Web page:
This time in Chelsea
Two weeks ago I started writing about my long and interesting walk in Chelsea, down the Kings Road, back to the stamping ground of my teenagerdom. I had a wonderful day, marred only for a while by the need to go to the loo. But that is the story for many females of a certain age, so I won’t dwell on it again.
Anyway I was wandering round the very inaptly named area of Worlds End when suddenly I saw an open doorlike gate with a lot of green space on the other side of it. It was drizzling a bit, but when I saw the magic words Moravian Chapel just outside I hoped it might be open so I could sit down and take some shelter. I climbed over the rather high lintel, saw there was nobody about, and began to look for the chapel. I felt a little strange as I was not at all sure this was not private property, at least for the first few minutes. All I could see was a square expanse of green, surrounded by three very old walls, in front of which were some ancient plane trees. I had to take my glasses off, so I did not at first notice the square stones laid out in a very orderly fashion, covering the whole of what I supposed was a lawn. There were four very ancient trees in the middle – which I later discovered to be fig trees – you can just about see the figs in the photo above, hanging on for dear life!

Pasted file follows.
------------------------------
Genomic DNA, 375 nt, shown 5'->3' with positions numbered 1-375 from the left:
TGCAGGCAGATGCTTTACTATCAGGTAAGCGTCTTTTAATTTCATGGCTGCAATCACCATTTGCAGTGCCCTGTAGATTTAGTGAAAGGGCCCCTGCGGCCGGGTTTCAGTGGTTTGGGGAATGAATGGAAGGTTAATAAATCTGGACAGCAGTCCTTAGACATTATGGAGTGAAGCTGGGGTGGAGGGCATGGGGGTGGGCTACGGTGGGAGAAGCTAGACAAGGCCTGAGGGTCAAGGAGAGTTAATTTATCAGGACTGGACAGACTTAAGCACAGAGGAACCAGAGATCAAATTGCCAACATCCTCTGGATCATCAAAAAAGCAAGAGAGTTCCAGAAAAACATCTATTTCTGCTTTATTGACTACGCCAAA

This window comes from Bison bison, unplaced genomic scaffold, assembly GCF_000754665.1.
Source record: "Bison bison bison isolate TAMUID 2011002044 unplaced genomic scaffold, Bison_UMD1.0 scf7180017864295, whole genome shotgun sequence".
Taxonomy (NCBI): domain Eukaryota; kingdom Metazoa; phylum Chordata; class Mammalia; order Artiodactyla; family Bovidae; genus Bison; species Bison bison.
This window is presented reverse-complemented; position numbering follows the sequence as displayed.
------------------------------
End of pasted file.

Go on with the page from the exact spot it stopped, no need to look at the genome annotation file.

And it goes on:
But at first I just wanted to find the chapel. I walked a few yards and noticed that the paved lane was made up of very old stones – obviously moved from elsewhere. But where?
The little building you can see on the right is in fact the chapel, though some of it seems to have been converted to an artists’ studio. Everything was closed, of course, so I walked all the way round the square, enjoying the solitude and the greenness and the age of everything.
This wall is just so full of history. I know that is a trite statement, but how else to put it? When I turned the corner, however, this time line struck me full in the face.
This colourful time line took over most of the wall opposite the chapel buildings.
This rather interesting composition was in the corner. Somehow it looked to me like a possible installation of Joseph Beuys, in its bleakness yet artificiality.
Some very old London planes.
And now you can see most of the cemetery. In the middle are the four ancient fig trees and rows and rows of gravestones, with very little information on them. Men and women separated. Lots of children, sadly.
Yet I found this to be a most comforting and peaceful place. I am looking forward to coming back here in more clement weather. I expect there will be more people then, but I had never noticed this place before, so maybe not many other people will know of it either. Shshsh – keep my secret.
The history of the place is very interesting too. If you click on this link it tells you quite a bit.
Which hidden places do you like?